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 Post subject: Moving into catchment
PostPosted: Wed Nov 11, 2009 6:35 pm 
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Joined: Mon Sep 11, 2006 10:53 pm
Posts: 139
Location: wolverhampton
If you are genuinely moving into the catchment area then there should not be a problem.

If you were not trying to sell your current house but were merely taking on a 6 month tenancy for a small property then eyebrows might be raised and questions asked.

If you are moving into Newport make sure you are definitely in the catchment area by checking them map carefully as I believe the catchment goes in the direction of Telford and not towards Staffs.

Don't forget that
a) though the catchment applicants have priority your daughter still has to meet the required standard - there are 56 places in all and only those with a high enough passmark in the catchment will be allocated a place.

and

b) in the unlikely event that you can't manage to find a property to buy or rent, your daughter can still apply from wherever you live now for any "left-over" places. I don't know the figures but there are a number of girls who travel to Newport Girls High from Wolverhampton and other areas.


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PostPosted: Wed Nov 11, 2009 10:04 pm 
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Joined: Sat Oct 06, 2007 7:51 am
Posts: 4
Many thanks for your replies.

It has certainly helped hearing your views / experiences. Looking on this site I note that several other areas stipulate 'Tenancy agreements' as part of proof of residency. Telford and Wrekin actually state "short term tenancy agreements to gain in catchment status will not be accepted".

As we are moving to improve the chance of gaining a place and the means by which we will have moved is a rental (all be it a 12 month contract) we are still worried that no matter how good our intentions the 'Admissions' will apply the rule strictly.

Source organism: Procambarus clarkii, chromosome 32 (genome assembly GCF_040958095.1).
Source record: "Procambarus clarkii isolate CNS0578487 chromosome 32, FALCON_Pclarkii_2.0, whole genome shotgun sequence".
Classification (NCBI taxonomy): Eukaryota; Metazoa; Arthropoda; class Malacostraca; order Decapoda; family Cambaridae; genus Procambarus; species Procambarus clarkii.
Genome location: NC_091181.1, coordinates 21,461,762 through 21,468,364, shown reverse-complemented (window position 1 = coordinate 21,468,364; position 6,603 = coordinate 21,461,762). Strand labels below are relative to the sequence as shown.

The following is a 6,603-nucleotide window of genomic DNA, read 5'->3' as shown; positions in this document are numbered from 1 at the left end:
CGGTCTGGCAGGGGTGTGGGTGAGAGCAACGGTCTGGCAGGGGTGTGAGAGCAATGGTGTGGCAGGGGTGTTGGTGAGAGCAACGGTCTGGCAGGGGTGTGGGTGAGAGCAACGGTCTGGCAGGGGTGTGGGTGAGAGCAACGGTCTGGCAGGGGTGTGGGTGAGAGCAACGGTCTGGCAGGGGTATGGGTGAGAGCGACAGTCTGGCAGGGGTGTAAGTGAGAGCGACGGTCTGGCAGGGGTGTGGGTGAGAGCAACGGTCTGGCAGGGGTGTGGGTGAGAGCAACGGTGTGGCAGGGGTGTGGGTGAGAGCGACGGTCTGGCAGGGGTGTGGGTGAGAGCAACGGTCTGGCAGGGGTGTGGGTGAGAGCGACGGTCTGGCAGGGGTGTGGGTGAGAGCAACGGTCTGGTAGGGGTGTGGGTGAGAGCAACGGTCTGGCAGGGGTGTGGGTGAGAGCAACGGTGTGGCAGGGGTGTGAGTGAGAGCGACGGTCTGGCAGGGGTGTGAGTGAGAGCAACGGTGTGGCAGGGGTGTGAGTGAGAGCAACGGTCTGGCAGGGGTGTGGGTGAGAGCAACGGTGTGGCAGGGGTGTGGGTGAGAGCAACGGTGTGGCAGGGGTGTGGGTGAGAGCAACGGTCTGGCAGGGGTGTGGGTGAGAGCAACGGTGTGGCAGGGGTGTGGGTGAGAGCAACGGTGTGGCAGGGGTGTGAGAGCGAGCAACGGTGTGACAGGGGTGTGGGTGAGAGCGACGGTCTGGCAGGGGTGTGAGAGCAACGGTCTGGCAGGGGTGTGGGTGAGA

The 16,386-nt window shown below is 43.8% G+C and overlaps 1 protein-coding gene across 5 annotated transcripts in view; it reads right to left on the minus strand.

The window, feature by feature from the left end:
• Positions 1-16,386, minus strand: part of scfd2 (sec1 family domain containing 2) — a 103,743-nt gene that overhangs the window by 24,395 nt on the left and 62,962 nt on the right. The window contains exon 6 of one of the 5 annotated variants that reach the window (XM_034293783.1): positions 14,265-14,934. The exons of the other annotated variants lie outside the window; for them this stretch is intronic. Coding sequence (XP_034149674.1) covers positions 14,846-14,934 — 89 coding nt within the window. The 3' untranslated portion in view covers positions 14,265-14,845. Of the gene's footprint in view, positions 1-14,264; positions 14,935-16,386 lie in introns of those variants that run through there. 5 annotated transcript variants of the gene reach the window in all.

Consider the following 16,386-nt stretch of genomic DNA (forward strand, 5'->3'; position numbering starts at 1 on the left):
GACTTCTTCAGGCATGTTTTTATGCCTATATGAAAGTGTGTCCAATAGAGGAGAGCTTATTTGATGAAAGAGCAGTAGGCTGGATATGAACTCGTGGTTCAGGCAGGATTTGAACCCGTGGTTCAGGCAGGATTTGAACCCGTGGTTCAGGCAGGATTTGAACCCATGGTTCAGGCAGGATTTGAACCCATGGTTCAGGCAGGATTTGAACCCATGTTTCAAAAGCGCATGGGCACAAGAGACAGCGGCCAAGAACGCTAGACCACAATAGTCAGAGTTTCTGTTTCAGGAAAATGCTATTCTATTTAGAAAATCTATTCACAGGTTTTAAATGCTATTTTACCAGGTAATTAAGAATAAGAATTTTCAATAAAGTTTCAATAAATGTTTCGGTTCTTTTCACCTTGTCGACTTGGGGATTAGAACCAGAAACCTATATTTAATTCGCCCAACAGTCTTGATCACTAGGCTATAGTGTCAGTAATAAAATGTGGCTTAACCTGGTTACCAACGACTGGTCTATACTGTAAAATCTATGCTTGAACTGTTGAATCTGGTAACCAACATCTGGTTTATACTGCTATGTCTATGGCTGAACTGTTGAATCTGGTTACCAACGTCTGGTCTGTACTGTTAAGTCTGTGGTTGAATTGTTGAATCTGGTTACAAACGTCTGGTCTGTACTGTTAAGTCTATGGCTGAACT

Should we just go ahead and then tell them as a 'done deal' - we're in catchment! or should we raise the issue before to understand what proof they will accept. Unfortunatley the latter may lead them to suspect we don't intend it to be a permanent move! but with 3 daughters anything else wouldn't make sense!

A bit of a ramble I'm afraid - confused from Cheshire!! :?

Any views?

Thanks

Tracey


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PostPosted: Wed Nov 11, 2009 10:07 pm 
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Joined: Mon Aug 13, 2007 10:47 am
Posts: 3310
Location: Warwickshire.
Get advice every step of the way so that you know that you are/will be within their rules - if you end up breaking their rules, even unintentionally, then it will all be for nothing.


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PostPosted: Wed Nov 11, 2009 10:25 pm 
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Joined: Wed Jan 11, 2006 7:10 pm
Posts: 8200
Location: Buckinghamshire
Hi Tracey

Don't panic! I have taken a glance at the T&W requirements, and this is the statement they make:

Quote:
Please note: Temporary moves to live with relatives or friends, or short term tenancy agreements which are deemed to have been made to gain ‘in-area’ status for a particular school, will not be accepted.

What you must demonstrate - via all the suggestions that I, and others, have made, is that you have moved to the new area permanently.

The T&W statement is absolutely standard for many admissions authorities, and there is nothing unusual or different about it.

I recommend that you call the Admissions department, tell them that you are moving because you want to move to a different area/ have to move for job reasons/ need a bigger house, etc.

You can then ask them exactly what proof they will require that your move is genuine. Hopefully you will find that they are helpful.

S-A


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PostPosted: Wed Nov 11, 2009 10:33 pm 
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Joined: Sat Oct 06, 2007 7:51 am
Posts: 4
S-A and Eds Mum

Many thanks for your comments, much appreciated. I've got the number and will get their advice.

Hopefully it will help remove the knot in my stomach!!

Strange how even when you're genuine you can still feel guilty!!